Hip-Hop and R’n’B in Ireland is in the middle of somewhat of a golden generation. The rise in popularity of hip-hop as a genre worldwide has had a major role to play, as has the rise of music-sharing sites such as SoundCloud, but the biggest player in this explosion of artists is the globalisation of Ireland as a whole. Ireland has very much become a diverse society and with that meshing of cultures comes a meshing of sounds in music.

One of the first major artists to come out of this section of Irish society is Rejjie Snow. Snow, real name Alexander Anyaegbunam, was born in Ireland to a Nigerian father and an Irish-Jamaican mother and spent his childhood in the Glasnevin and Drumcondra areas of Dublin.

Towards the end of his secondary school education, Snow was offered the chance to move to Florida as part of an athletic scholarship to play soccer. This was in 2011, and by 2013 he had given up on the dream of playing football and had released his first EP of original music.

Since then, he’s signed with the label 300 Entertainment, supported Kendrick Lamar and Madonna on tour and has seen his name grow to hero-like proportions in his hometown. Now the time has come to finally release his debut LP, and ‘Dear Annie’ proves to be everything you’d want from the king of D3.

The album is a broad mix of genres, from the opening track Hello and its 40’s, chant-esque vocals to the French-infused Mon Amour, to the slow jazz sound of Ohh No!, to what is essentially a Republic of Loose cover in Charlie Brown. The album is set out similar to a radio-show album debut, with intermissions featuring Rejjie and an unknown radio host, with Snow talking about the meanings and stories behind some of the songs.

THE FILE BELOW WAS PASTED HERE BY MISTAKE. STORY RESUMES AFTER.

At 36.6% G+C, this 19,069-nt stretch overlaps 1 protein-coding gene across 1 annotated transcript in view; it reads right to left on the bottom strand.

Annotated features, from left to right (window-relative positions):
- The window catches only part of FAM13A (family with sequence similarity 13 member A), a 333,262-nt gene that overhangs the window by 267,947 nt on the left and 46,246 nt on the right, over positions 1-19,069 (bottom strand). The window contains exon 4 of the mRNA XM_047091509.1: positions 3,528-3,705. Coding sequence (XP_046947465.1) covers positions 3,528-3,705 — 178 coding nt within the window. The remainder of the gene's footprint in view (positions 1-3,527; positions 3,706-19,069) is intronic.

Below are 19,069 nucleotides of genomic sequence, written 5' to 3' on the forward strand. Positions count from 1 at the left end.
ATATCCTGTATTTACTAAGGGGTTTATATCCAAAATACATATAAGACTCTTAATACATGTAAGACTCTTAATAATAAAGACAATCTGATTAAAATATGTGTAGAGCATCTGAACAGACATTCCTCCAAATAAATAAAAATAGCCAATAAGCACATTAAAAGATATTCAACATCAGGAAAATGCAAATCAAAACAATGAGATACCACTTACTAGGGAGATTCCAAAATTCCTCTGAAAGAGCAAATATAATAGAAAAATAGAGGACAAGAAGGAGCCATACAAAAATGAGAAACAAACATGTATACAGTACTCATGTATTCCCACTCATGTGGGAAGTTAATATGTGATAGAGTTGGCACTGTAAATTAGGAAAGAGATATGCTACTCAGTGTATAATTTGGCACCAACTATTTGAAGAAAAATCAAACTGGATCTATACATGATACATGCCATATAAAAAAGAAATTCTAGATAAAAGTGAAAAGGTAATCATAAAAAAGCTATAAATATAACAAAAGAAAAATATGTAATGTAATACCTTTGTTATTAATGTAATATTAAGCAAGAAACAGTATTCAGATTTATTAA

The intermissions do add to the album as a whole, giving listeners short breaks in which to allow their mind to wander, before being thrown back into introspective songs about Snow’s heartbreak, childhood and life in Los Angeles. Throughout the album, Snow shows off the lyrical dexterity that has got him so far, and his choice of instrumentation and beats demonstrates an artist not willing to be forced into a certain genre or sound. The production value leaves nothing to be desired, it sounds as crisp, new and certain of itself as an album can.

Tracks for the album were recorded between Los Angeles, London, and Paris, and were produced by a combination of Kaytranada, Rahki (who’s previously worked for Kendrick Lamar and Eminem), and Cam O’bi (Chance The Rapper and Vic Mensa) and the mixture of sounds, textures of song-structure allow the album to flow smoothly.

However ‘Dear Annie’ is not without its surprises. With guest appearances by Aminé, Ebenezer, and Anna of The North among others, as soon as you think you understand the sound and direction that ‘Dear Annie’ is going, it takes a sharp left turn. Even upon repeated listens, there’s never a point at which the album lulls, it’s constantly rising, breaking every box you try to put it in. There are points however, whereby the similarity to early Tyler The Creator is a little too obvious; Room 27 in particular, though this does little to diminish its sense of originality.

Snow’s rapping is flawless throughout, powering the song forwards whilst also adding a level of mystery through his soft, understated voice. Highlights of the album include Pink Lemonade, Spaceships, Bye Polar, and the previously mentioned Republic of Loose – homage Charlie Brown.

However, by the time you reach the final track Greatness, you feel as though you’ve learned little about Snow himself, but you are left wanting to know more. Over the album’s 20 tracks, Snow proves to everyone why he is currently considered to be one of the most important Irish acts around. If ‘Dear Annie’ is anything to go by, this is just a successful launch sequence for a potential global superstar.